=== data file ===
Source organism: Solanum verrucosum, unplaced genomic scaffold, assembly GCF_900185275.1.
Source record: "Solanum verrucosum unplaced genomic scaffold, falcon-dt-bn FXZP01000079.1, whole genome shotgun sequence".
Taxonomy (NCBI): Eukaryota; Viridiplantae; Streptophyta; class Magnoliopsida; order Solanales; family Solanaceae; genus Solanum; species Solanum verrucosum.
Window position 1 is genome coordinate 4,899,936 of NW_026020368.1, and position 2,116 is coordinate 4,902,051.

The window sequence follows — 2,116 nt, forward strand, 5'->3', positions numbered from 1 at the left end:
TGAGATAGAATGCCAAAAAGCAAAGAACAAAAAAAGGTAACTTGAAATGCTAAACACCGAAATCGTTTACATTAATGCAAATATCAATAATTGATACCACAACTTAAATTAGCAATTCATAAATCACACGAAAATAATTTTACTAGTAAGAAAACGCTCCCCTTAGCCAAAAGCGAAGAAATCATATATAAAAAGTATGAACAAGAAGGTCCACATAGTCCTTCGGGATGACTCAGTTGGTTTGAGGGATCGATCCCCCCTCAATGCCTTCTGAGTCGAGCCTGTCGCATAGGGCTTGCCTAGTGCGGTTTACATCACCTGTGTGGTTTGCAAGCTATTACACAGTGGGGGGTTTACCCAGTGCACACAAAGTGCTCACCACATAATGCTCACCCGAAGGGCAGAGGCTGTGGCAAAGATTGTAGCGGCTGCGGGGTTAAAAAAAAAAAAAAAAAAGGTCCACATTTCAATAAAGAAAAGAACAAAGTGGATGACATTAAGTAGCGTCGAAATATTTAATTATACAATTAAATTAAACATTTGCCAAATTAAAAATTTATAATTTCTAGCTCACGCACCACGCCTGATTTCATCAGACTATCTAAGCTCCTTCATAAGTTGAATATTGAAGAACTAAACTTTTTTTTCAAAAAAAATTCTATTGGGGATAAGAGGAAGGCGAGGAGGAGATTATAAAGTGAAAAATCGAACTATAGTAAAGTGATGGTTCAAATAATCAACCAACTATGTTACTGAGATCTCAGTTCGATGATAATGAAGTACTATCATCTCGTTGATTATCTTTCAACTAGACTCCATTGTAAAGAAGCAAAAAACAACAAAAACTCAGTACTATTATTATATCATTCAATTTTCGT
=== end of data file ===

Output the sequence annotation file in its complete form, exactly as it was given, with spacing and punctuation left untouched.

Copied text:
Source organism: Solanum verrucosum, unplaced genomic scaffold, assembly GCF_900185275.1.
Source record: "Solanum verrucosum unplaced genomic scaffold, falcon-dt-bn FXZP01000079.1, whole genome shotgun sequence".
Taxonomy (NCBI): Eukaryota; Viridiplantae; Streptophyta; class Magnoliopsida; order Solanales; family Solanaceae; genus Solanum; species Solanum verrucosum.
Window position 1 is genome coordinate 4,899,936 of NW_026020368.1, and position 2,116 is coordinate 4,902,051.

The window sequence follows — 2,116 nt, forward strand, 5'->3', positions numbered from 1 at the left end:
TGAGATAGAATGCCAAAAAGCAAAGAACAAAAAAAGGTAACTTGAAATGCTAAACACCGAAATCGTTTACATTAATGCAAATATCAATAATTGATACCACAACTTAAATTAGCAATTCATAAATCACACGAAAATAATTTTACTAGTAAGAAAACGCTCCCCTTAGCCAAAAGCGAAGAAATCATATATAAAAAGTATGAACAAGAAGGTCCACATAGTCCTTCGGGATGACTCAGTTGGTTTGAGGGATCGATCCCCCCTCAATGCCTTCTGAGTCGAGCCTGTCGCATAGGGCTTGCCTAGTGCGGTTTACATCACCTGTGTGGTTTGCAAGCTATTACACAGTGGGGGGTTTACCCAGTGCACACAAAGTGCTCACCACATAATGCTCACCCGAAGGGCAGAGGCTGTGGCAAAGATTGTAGCGGCTGCGGGGTTAAAAAAAAAAAAAAAAAAGGTCCACATTTCAATAAAGAAAAGAACAAAGTGGATGACATTAAGTAGCGTCGAAATATTTAATTATACAATTAAATTAAACATTTGCCAAATTAAAAATTTATAATTTCTAGCTCACGCACCACGCCTGATTTCATCAGACTATCTAAGCTCCTTCATAAGTTGAATATTGAAGAACTAAACTTTTTTTTCAAAAAAAATTCTATTGGGGATAAGAGGAAGGCGAGGAGGAGATTATAAAGTGAAAAATCGAACTATAGTAAAGTGATGGTTCAAATAATCAACCAACTATGTTACTGAGATCTCAGTTCGATGATAATGAAGTACTATCATCTCGTTGATTATCTTTCAACTAGACTCCATTGTAAAGAAGCAAAAAACAACAAAAACTCAGTACTATTATTATATCATTCAATTTTCGT